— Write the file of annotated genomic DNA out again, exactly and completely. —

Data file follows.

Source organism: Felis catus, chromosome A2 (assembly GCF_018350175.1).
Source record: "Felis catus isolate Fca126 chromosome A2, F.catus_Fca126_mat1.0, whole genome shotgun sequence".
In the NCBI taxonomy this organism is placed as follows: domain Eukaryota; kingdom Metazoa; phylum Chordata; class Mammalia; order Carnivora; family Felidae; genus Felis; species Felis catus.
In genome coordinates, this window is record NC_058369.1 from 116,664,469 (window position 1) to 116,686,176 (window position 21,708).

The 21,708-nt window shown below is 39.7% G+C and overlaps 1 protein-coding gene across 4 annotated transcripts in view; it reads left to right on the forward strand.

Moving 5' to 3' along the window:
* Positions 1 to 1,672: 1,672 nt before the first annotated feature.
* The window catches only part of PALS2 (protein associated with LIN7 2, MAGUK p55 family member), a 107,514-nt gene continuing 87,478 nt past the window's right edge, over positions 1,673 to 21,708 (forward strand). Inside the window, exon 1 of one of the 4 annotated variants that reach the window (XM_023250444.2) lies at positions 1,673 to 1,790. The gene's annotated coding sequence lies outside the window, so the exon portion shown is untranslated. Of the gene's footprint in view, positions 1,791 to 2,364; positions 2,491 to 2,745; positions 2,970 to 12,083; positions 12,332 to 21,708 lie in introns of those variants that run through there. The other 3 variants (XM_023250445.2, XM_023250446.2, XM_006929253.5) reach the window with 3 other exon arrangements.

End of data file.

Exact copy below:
Source organism: Felis catus, chromosome A2 (assembly GCF_018350175.1).
Source record: "Felis catus isolate Fca126 chromosome A2, F.catus_Fca126_mat1.0, whole genome shotgun sequence".
In the NCBI taxonomy this organism is placed as follows: domain Eukaryota; kingdom Metazoa; phylum Chordata; class Mammalia; order Carnivora; family Felidae; genus Felis; species Felis catus.
In genome coordinates, this window is record NC_058369.1 from 116,664,469 (window position 1) to 116,686,176 (window position 21,708).

The 21,708-nt window shown below is 39.7% G+C and overlaps 1 protein-coding gene across 4 annotated transcripts in view; it reads left to right on the forward strand.

Moving 5' to 3' along the window:
* Positions 1 to 1,672: 1,672 nt before the first annotated feature.
* The window catches only part of PALS2 (protein associated with LIN7 2, MAGUK p55 family member), a 107,514-nt gene continuing 87,478 nt past the window's right edge, over positions 1,673 to 21,708 (forward strand). Inside the window, exon 1 of one of the 4 annotated variants that reach the window (XM_023250444.2) lies at positions 1,673 to 1,790. The gene's annotated coding sequence lies outside the window, so the exon portion shown is untranslated. Of the gene's footprint in view, positions 1,791 to 2,364; positions 2,491 to 2,745; positions 2,970 to 12,083; positions 12,332 to 21,708 lie in introns of those variants that run through there. The other 3 variants (XM_023250445.2, XM_023250446.2, XM_006929253.5) reach the window with 3 other exon arrangements.